The adaptation collapses these two stories into ten episodes (some of them surprisingly short by modern standards) and overlaps them a little bit more than in the comics, positing the Corinthian (a brilliant Boyd Holbrook) as more of an antagonist for the entire season. The result is a compelling pace, with excellently-crafted cliffhangers demanding you watch just one more episode. This is enhanced by brilliant casting: Tom Sturridge has a hard job playing the taciturn, oft-emotionless Dream, but he manages the impossible by nailing Dream's implacability but also giving him brief bursts of humour and charisma. Vivienne Acheampong is outstanding as the fussy librarian Lucienne, who keeps the Dreaming ticking over in Dream's absence, and Kyo Ra is superb as Rose Walker, the closest thing we have a to a "regular human" lead in the story.
Other actors appear just for one episode or so, but are fantastic: David Thewliss is chilling as John Dee, Jenna Coleman is suitably bedrazzled as walking human dumpster fire Johanna Constantine (a rights-enforced gender flip of John "Hellblazer" Constantine) and Gwendoline Christie is fire and ice personified as Lucifer Morningstar. Ferdinand Kingsley is also outstanding as Hob Gadling, an ordinary human whom is gifted immortality by the Endless on a whim to see how he handles it, and Kirby Howell-Baptiste imbues Death with the whimsy, humour, wisdom and depth of her comics counterpart.
Contained within the first season was the tricky mandate to adapt three of the greatest individual issues of comics ever published into live-action: "Twenty-Four Hours" (here realised as episode five, 24/7), "The Sound of Her Wings" and "Men of Good Fortune" (here combined into episode six, The Sound of Her Wings). "Twenty-Four Hours" had to be changed a fair bit, due to the absence of a narrating figure and limits on the amount of horror even Netflix can put on screen, but the end result is still fascinating (and horrific). But The Sound of Her Wings is flawless, taking the two vaguely related stories from the comic (the first in which Dream spends a day watching his sister, Death, at work, and the second in which Dream spends one day every 100 years meeting Hob Gadling, who may or may not be a friend) and combining them into a beautiful hour of drama.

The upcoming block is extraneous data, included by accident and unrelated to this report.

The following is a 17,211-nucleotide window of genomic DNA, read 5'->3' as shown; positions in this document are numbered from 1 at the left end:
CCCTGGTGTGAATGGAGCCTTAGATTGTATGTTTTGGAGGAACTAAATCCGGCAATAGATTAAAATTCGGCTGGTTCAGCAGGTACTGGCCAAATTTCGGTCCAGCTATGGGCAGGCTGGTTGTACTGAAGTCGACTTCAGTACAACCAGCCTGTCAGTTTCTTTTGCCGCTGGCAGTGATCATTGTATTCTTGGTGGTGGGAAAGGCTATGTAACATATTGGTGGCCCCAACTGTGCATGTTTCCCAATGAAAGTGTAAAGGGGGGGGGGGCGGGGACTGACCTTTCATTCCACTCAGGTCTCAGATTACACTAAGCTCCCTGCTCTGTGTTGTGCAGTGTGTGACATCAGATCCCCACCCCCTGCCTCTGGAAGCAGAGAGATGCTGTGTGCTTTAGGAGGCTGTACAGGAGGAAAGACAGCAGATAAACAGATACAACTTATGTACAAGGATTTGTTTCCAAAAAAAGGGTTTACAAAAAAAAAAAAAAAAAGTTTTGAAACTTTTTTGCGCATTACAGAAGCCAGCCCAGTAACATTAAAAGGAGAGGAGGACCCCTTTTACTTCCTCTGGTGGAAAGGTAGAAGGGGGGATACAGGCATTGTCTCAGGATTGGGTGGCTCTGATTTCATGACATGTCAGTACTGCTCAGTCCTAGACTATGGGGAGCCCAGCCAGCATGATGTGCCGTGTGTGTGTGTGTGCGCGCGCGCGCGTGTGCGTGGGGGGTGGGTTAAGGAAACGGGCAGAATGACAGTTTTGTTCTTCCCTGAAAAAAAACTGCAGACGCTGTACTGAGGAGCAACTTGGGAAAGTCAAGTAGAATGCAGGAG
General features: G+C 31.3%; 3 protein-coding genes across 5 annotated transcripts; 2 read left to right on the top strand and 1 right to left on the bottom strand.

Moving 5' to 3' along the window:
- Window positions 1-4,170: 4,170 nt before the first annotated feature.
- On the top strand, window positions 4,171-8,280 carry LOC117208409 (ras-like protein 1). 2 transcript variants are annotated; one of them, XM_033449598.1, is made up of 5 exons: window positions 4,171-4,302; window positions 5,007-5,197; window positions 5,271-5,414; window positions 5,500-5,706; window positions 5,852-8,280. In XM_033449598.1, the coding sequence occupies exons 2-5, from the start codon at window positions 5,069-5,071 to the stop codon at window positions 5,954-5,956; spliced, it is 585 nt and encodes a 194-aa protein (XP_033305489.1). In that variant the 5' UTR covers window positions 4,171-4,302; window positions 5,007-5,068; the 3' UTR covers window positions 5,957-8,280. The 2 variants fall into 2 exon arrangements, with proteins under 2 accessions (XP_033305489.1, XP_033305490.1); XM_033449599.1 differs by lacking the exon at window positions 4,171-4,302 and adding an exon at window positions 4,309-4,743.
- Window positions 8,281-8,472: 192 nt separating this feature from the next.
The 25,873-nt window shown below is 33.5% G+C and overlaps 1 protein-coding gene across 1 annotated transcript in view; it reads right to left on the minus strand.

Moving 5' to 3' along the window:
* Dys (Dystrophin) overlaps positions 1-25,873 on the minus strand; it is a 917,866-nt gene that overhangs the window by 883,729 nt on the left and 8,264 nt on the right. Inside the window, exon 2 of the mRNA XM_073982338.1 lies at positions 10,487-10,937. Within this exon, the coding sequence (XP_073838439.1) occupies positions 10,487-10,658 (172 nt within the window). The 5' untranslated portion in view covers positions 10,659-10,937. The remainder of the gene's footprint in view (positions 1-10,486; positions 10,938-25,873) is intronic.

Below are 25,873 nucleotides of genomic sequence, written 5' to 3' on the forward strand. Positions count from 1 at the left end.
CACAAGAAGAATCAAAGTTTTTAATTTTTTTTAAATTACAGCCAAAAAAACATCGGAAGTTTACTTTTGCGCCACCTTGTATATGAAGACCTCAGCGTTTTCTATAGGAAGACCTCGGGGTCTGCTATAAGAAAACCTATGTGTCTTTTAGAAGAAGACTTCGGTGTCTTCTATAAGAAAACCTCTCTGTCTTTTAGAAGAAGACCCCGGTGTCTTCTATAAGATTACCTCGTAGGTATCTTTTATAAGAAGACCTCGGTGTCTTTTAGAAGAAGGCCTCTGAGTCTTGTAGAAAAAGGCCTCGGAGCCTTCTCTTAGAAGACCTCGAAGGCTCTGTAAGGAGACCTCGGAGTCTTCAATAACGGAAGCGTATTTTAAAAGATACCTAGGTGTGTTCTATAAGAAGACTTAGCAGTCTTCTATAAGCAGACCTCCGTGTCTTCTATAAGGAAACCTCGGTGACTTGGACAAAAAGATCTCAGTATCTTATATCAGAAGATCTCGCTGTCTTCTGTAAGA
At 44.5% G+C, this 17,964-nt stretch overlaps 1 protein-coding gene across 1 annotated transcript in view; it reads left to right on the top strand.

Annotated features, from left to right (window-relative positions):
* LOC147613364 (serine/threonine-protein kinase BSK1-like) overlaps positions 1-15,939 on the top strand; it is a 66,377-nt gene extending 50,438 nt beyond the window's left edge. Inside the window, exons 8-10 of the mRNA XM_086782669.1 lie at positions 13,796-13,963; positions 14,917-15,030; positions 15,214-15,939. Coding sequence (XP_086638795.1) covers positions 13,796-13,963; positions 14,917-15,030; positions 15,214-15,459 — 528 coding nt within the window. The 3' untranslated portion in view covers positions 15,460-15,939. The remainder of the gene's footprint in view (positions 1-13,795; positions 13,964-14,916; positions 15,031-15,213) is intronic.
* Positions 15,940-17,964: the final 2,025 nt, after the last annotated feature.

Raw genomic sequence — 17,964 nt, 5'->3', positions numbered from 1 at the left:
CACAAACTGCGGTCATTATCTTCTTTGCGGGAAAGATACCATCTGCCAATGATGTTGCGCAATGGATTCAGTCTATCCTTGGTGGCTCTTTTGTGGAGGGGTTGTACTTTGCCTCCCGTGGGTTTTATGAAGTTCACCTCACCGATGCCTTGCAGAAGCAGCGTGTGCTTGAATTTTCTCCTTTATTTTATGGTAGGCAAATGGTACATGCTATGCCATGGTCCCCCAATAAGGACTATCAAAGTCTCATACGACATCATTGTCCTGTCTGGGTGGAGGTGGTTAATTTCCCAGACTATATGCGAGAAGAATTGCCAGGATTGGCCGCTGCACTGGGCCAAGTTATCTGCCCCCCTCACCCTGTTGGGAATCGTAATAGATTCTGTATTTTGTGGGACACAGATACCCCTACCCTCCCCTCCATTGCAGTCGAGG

Flaws are almost non-existent: Mervyn Pumpkinead's CGI feels a bit stiff compared to the flawless vfx elsewhere, and the utterly brilliant end credits (which vary from episode to episode) barely have a chance to start before Netflix forces them off the screen for the next episode. And that's really about it.
The first season (*****) builds to a suitably epic conclusion, with quiet moments that readers of the comics know will have a seismic impact further down the road, but ultimately leaves the viewer shocked that the team have managed the impossible: they have taken The Sandman and made a superb television series out of it. The hope now is that they can continue.
The first season of The Sandman is available to watch on Netflix worldwide right now and I recommend you avail yourself of the opportunity to catch up on it as soon as possible.